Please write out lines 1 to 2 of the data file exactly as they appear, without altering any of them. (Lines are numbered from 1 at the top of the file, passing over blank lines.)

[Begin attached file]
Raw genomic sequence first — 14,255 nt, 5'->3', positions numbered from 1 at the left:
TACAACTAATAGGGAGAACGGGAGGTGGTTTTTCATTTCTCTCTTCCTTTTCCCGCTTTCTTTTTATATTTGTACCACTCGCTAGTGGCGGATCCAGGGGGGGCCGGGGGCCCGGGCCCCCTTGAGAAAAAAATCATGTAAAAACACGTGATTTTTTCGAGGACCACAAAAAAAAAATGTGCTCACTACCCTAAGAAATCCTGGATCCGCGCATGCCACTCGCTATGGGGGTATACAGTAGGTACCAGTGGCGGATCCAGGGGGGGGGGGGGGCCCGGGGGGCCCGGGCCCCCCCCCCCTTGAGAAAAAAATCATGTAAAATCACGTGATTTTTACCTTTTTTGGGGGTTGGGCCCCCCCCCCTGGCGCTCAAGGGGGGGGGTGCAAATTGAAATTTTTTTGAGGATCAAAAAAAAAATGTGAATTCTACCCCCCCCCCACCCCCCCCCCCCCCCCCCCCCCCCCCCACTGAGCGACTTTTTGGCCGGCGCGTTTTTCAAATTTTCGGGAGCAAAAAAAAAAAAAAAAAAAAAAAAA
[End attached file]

Raw genomic sequence first — 14,255 nt, 5'->3', positions numbered from 1 at the left:
TACAACTAATAGGGAGAACGGGAGGTGGTTTTTCATTTCTCTCTTCCTTTTCCCGCTTTCTTTTTATATTTGTACCACTCGCTAGTGGCGGATCCAGGGGGGGCCGGGGGCCCGGGCCCCCTTGAGAAAAAAATCATGTAAAAACACGTGATTTTTTCGAGGACCACAAAAAAAAAATGTGCTCACTACCCTAAGAAATCCTGGATCCGCGCATGCCACTCGCTATGGGGGTATACAGTAGGTACCAGTGGCGGATCCAGGGGGGGGGGGGGGCCCGGGGGGCCCGGGCCCCCCCCCCCTTGAGAAAAAAATCATGTAAAATCACGTGATTTTTACCTTTTTTGGGGGTTGGGCCCCCCCCCCTGGCGCTCAAGGGGGGGGGTGCAAATTGAAATTTTTTTGAGGATCAAAAAAAAAATGTGAATTCTACCCCCCCCCCACCCCCCCCCCCCCCCCCCCCCCCCCCCACTGAGCGACTTTTTGGCCGGCGCGTTTTTCAAATTTTCGGGAGCAAAAAAAAAAAAAAAAAAAAAAAAA